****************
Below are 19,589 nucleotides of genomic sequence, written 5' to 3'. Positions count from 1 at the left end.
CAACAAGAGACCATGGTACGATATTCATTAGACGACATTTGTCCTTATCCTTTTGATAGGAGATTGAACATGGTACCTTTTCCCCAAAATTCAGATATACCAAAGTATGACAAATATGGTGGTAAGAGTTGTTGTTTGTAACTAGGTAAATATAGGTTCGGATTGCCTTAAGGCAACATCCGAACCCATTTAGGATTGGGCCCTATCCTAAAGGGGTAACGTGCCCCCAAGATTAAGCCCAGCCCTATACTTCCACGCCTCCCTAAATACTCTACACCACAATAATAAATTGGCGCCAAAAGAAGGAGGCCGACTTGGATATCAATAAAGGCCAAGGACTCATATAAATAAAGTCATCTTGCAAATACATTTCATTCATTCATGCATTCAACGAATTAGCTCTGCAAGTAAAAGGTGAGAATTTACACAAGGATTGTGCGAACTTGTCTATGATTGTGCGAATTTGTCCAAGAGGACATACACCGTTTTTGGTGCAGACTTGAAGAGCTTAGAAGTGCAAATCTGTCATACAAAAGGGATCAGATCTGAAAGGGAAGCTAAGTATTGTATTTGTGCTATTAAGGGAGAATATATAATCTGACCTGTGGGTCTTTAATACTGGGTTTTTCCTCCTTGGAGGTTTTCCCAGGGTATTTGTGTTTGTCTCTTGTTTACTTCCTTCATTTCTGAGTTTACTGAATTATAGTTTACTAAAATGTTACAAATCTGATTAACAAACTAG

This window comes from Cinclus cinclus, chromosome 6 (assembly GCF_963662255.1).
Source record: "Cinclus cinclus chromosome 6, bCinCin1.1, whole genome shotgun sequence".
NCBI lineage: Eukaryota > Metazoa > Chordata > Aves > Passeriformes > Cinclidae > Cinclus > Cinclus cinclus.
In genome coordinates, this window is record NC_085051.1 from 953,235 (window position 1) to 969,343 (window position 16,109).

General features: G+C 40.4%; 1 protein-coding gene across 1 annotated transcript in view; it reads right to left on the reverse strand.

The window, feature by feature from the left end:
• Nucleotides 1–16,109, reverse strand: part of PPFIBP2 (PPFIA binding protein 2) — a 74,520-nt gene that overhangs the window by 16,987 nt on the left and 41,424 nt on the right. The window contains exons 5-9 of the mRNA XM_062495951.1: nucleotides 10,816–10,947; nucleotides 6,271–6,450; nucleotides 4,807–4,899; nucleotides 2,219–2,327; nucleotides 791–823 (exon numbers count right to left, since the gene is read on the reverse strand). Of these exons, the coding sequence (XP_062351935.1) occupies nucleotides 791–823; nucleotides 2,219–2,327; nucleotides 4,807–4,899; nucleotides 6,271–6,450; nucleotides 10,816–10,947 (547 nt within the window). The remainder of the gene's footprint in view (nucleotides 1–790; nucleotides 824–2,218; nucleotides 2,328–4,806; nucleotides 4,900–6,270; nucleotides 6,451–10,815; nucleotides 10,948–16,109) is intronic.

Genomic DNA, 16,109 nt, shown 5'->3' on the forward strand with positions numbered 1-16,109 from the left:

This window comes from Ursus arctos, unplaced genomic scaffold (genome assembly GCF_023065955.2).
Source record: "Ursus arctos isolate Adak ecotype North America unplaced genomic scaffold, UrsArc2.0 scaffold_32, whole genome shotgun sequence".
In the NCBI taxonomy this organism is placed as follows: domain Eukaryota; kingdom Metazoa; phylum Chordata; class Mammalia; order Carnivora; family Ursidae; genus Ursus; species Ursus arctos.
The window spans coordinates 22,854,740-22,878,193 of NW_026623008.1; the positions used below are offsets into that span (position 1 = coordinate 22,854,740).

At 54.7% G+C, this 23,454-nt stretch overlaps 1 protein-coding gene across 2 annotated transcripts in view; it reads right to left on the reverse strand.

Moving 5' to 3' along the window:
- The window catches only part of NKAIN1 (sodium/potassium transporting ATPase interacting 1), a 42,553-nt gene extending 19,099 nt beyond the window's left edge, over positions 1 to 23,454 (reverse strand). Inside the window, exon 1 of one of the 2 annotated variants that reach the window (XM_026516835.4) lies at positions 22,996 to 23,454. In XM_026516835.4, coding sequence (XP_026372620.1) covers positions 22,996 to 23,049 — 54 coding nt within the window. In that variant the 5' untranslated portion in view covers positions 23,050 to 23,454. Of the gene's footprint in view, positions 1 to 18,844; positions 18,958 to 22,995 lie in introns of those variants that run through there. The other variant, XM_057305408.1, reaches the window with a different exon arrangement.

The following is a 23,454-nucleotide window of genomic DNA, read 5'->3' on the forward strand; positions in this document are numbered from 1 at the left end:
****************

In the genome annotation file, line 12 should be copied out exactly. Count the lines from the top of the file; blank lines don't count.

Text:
Source record: "Ursus arctos isolate Adak ecotype North America unplaced genomic scaffold, UrsArc2.0 scaffold_32, whole genome shotgun sequence".